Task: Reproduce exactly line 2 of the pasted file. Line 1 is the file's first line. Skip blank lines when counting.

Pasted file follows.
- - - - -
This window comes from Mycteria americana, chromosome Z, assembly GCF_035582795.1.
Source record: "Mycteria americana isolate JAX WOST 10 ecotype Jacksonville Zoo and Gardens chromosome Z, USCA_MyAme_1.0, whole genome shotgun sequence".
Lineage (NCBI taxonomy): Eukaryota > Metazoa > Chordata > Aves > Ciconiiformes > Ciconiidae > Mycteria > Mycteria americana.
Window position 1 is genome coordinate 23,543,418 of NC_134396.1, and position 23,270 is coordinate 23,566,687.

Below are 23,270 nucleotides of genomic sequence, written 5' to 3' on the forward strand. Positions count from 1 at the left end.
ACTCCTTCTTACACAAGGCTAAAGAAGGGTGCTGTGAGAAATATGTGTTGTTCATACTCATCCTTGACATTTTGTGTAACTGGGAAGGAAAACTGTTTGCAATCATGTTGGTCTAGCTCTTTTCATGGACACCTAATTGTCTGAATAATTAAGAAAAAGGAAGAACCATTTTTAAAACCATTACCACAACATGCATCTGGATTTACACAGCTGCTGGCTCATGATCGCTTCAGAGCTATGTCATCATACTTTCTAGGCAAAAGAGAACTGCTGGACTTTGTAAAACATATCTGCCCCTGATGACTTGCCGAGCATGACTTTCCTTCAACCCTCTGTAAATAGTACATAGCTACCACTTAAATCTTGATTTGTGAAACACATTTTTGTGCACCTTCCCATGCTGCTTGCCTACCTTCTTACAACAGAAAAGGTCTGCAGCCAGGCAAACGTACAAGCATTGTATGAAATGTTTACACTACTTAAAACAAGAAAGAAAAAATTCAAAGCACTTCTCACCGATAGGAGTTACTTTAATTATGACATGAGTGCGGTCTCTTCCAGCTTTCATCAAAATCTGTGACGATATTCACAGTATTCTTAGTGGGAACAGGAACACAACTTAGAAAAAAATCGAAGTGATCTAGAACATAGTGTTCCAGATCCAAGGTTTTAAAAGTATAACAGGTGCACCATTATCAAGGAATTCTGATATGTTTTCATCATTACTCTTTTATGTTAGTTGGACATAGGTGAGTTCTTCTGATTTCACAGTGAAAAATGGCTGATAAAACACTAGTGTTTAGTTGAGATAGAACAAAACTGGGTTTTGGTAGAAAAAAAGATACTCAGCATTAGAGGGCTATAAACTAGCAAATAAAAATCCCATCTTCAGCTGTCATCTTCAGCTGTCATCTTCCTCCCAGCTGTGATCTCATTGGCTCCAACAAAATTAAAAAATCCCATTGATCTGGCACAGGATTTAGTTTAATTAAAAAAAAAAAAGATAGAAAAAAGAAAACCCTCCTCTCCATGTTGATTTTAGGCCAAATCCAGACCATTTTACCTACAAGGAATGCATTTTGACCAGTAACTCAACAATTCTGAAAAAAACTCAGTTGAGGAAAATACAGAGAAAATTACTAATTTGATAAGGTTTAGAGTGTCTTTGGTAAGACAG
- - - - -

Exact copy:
Source record: "Mycteria americana isolate JAX WOST 10 ecotype Jacksonville Zoo and Gardens chromosome Z, USCA_MyAme_1.0, whole genome shotgun sequence".